137Cs-based analysis of soil redistribution in the Integrated Watershed Management intervention area in northern Ethiopia

Tigist Araya Gessesse, Wulf Amelung, Josef Brodesser, Asia Khamzina

Research output: Contribution to journalArticlepeer-review

Abstract

Spatial patterns of trace isotope cesium-137 (137Cs) can be strongly correlated with soil movement in a landscape, thereby allowing assessments of soil erosion and deposition processes, based on these patterns. Our study assessed how soil organic carbon (SOC) stocks were related to the redistribution of 137Cs in prevalent forest and agricultural land-use systems in a north Ethiopian watershed undergoing land rehabilitation. Composite soil samples were collected from 0 to 5, 5–10, 10–20, and 20–30 cm layers of exclosures, croplands, rangelands, and bare lands at different slope positions. Reference samples were collected from a vegetated hilltop with no anthropogenic soil disturbance history. The use of 137Cs analysis was not effective in revealing SOC dynamics in croplands, which was probably a result of soil tillage and generally low SOC contents. Otherwise, 137Cs tracing was a suitable method for the soil redistribution assessment in the tropical environment, owing to sufficient amount of the isotope detected following the original fallout. Comparisons of 137Cs contents between the reference and sampling sites revealed a gap in 137Cs inventories in 87% of all locations, thereby indicating severe erosion, especially on the backslopes. Some of the examined samples, mostly from rangelands and exclosures, exhibited 137Cs activities that were higher than the reference, signifying these sites as depositional areas for soil material eroded elsewhere. Soil movements indicated by 137Cs profiles, were particularly substantial in rangelands, where 137Cs stock varied significantly according to the slope positions and soil depths. Notably, significant correlations between SOC stocks and 137Cs levels in exclosures suggested that both the prevention of soil loss and the capture of soil eroded from degraded sites fortified SOC accumulation. This suggests that not only the increase in vegetation cover but also the soil deposition was an attribute of the land rehabilitation process.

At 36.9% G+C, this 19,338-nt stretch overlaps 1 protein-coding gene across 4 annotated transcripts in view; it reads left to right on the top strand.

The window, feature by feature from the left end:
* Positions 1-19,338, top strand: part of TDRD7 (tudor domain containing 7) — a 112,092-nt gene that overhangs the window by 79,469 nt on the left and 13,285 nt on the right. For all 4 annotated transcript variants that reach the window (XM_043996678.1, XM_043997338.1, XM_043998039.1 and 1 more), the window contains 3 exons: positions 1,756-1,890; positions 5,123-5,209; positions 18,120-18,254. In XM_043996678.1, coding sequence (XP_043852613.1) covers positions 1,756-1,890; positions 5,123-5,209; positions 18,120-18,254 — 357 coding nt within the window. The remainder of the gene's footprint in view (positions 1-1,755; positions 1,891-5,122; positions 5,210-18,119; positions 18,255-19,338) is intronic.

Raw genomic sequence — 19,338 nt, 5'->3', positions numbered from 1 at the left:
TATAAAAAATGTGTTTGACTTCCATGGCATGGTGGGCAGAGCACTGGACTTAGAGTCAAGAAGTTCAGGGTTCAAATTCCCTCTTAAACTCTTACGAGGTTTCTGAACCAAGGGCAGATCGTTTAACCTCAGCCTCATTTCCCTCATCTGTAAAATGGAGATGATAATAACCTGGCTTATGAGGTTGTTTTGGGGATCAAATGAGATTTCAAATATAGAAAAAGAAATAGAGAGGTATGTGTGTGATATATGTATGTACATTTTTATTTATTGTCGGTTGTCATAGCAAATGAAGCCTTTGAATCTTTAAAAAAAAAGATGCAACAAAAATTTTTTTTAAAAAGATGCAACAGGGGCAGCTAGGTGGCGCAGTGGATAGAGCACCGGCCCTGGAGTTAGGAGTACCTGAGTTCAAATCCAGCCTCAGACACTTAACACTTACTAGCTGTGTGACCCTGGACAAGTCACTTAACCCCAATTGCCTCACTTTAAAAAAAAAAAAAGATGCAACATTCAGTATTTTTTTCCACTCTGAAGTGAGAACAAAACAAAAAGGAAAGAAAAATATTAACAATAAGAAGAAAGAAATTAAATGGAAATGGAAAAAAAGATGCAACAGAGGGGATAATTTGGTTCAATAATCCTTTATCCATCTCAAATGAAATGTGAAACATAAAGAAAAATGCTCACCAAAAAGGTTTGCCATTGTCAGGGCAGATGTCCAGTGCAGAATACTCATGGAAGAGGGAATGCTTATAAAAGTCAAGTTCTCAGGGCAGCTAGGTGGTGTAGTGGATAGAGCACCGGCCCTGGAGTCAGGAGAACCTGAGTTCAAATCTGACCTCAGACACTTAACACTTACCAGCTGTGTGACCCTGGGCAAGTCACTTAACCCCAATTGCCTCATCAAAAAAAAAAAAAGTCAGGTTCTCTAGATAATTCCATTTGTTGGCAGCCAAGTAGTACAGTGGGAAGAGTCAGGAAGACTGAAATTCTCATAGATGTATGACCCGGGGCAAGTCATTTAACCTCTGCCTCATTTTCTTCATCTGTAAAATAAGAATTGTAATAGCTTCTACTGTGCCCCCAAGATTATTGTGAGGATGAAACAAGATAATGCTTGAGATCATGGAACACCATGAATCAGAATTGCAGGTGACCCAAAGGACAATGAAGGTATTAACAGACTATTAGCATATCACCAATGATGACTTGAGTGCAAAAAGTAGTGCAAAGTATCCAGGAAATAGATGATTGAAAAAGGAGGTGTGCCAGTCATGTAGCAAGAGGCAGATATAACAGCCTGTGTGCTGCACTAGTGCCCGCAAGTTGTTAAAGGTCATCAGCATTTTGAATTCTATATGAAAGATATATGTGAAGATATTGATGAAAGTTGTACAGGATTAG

Original languageEnglish
Article numbere00585
JournalGeoderma Regional
Volume31
DOIs
Publication statusPublished - 2022 Dec

Keywords

  • Cambisols
  • Croplands
  • Exclosures
  • Land use system
  • Leptosols
  • Regosols
  • Soil deposition
  • Soil erosion
  • Soil organic carbon

ASJC Scopus subject areas

  • Soil Science

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